clock menu more-arrow no yes

Filed under:

OLPC XO 3.0 tablet: an 8-inch tablet for $100, with Android and Sugar options for the children (update: pictures!)

New, 117 comments

OLPC's XO 3.0 tablet for children of the developing world is finally ready. It will have a 8-inch display, a choice of Android or Sugar operating systems, and a outdoor readable display.


It was over four years ago that OLPC founder Nicholas Negroponte showed off images of an XO tablet, and promised it would ship to kids of the developing world in 2010 for $100 each. Obviously that didn't quite happen, but it turns out both the company and the tablet are finally ready. Not only is OLPC is bringing the XO 3.0 to CES this week, it's also getting ready to put the slate into production.

The XO 3.0 tablet doesn't have two screens like the prototype Negroponte described a few years back, but it is built in very much the same way as the XO laptop. It's been designed by Yves Behar, has a rugged case, and can be charged via a hand crank or solar panel. In fact, OLPC's CTO Ed McNierney told us that the two-watt tablet can get 10 minutes of runtime from one minute of cranking. (The cranks will be third-party accessories and won't automatically come with the tablet.)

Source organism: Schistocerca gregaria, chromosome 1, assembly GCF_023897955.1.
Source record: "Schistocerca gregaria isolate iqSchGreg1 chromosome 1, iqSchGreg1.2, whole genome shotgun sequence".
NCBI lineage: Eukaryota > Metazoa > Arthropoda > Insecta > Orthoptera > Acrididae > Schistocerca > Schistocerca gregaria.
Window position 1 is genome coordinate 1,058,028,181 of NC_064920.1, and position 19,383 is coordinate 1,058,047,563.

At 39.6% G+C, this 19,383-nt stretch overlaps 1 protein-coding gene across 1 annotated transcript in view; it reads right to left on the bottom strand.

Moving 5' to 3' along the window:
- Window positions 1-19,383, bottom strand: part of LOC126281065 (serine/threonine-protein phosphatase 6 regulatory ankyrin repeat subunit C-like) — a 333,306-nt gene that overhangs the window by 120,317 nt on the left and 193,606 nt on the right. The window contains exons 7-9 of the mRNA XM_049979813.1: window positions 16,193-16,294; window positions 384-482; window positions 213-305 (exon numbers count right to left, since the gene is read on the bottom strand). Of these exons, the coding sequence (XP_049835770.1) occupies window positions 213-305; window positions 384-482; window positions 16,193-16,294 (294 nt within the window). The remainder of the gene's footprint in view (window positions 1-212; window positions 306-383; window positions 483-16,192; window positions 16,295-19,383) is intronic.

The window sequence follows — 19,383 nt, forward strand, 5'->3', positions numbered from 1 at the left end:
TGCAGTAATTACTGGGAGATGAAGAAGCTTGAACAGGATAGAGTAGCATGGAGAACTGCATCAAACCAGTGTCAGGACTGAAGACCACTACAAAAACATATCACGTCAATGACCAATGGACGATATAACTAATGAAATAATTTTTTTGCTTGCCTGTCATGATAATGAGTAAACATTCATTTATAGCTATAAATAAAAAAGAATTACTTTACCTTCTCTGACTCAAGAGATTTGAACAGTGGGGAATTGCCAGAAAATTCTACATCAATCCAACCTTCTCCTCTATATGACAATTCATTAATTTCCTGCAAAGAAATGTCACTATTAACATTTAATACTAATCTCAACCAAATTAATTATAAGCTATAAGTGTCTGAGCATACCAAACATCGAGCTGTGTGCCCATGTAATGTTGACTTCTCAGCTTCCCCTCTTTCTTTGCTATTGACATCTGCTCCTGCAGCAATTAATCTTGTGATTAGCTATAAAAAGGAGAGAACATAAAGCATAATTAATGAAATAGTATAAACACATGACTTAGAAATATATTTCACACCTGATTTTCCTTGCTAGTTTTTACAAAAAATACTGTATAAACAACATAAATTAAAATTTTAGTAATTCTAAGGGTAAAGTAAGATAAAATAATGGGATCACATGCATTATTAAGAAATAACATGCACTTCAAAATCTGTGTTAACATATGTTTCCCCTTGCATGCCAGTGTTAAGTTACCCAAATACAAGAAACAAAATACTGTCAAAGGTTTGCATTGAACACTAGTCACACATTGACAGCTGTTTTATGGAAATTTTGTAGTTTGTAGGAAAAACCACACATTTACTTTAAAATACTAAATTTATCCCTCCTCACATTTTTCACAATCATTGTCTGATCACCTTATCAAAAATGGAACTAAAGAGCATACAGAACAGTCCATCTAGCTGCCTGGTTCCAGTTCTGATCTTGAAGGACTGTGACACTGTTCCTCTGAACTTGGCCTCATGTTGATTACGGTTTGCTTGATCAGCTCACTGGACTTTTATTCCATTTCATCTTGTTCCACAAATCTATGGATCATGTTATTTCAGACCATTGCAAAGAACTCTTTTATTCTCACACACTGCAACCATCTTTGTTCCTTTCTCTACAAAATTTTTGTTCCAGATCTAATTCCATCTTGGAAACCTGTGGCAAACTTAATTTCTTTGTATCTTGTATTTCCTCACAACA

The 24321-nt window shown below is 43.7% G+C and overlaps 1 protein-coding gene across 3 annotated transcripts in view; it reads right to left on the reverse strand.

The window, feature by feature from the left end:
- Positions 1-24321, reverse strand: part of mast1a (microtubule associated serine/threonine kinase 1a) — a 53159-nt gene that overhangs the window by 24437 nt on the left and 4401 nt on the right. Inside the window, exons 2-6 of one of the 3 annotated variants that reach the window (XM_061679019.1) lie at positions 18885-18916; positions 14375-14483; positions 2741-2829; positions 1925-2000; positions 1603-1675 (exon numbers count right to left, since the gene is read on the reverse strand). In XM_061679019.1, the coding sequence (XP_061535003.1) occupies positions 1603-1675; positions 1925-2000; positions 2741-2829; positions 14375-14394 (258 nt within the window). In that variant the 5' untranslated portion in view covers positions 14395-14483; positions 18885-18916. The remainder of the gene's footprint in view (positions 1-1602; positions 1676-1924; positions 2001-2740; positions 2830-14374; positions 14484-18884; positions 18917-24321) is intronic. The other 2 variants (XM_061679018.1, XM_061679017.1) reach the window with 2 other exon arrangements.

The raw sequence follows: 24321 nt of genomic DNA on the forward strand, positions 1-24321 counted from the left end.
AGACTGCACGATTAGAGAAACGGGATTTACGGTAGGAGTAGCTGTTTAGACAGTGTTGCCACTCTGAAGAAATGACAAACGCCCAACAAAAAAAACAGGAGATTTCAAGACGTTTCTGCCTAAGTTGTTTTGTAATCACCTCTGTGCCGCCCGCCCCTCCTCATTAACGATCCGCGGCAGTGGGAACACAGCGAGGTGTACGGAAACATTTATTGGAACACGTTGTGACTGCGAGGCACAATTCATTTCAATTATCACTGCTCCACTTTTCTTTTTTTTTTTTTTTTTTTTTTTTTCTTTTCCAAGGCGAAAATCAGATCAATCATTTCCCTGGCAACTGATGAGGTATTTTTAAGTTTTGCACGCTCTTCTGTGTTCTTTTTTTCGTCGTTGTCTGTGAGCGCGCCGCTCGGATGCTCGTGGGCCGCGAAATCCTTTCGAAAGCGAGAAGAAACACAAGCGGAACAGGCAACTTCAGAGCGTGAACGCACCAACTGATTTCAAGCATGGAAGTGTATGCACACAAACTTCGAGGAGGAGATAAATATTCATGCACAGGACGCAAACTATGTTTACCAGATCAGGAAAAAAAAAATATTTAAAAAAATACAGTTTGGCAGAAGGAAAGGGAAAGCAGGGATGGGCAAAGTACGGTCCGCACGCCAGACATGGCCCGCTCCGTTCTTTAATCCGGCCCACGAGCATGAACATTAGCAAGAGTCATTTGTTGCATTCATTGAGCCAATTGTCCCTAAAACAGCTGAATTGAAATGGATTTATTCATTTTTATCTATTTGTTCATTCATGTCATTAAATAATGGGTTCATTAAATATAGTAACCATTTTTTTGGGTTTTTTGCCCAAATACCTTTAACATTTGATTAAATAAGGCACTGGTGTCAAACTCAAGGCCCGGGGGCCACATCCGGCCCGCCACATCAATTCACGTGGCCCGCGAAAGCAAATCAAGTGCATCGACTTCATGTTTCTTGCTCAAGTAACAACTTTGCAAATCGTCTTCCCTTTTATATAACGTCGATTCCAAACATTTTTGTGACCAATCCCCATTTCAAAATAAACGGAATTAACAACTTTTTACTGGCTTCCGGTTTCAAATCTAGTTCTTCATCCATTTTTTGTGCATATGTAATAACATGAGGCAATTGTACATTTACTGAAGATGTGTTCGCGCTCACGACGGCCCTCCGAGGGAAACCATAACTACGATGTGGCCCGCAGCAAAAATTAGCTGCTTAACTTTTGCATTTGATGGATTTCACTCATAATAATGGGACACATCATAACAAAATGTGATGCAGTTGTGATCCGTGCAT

In terms of raw specs, the XO 3.0 has an 8-inch, 1024 x 768-resolution PixelQi display, which can be read indoors and out, a Marvell Armada PXA618 processor, 512MB of RAM, and will be configurable with either Android or Sugar operating systems. Sugar is OLPC's own Linux operating system, which was designed specifically for kids. "We designed the XO-3 with an open fireware and with open BIOs so it is easy to support multiple operating systems. Countries can choose between Android and Sugar," McNierney said.

And that bit about countries is very important. The XO 3.0, like the XO laptops, won't be sold directly to consumers or parents. OLPC will sell the tablets in bulk to countries who want to ensure their children have computers, and won't produce units until orders come in. So how much will countries like Uruguay and Peru (both of which have deployed thousands of OLPC laptops) have to pay? McNierney and Negoroponte say that $100 promise will actually be fulfilled, depending on a little flexibility. Both told us that the tablet can be configured for as low as $100, but that it wouldn't necessarily have the PIxelQi display (a $100 variant would have a regular LCD) and other more premium components might be sacrificed, additionally. We're currently trying to get our hands on images of the tablet, and you can be sure we will be tracking down the actual machine as soon as we get to Vegas.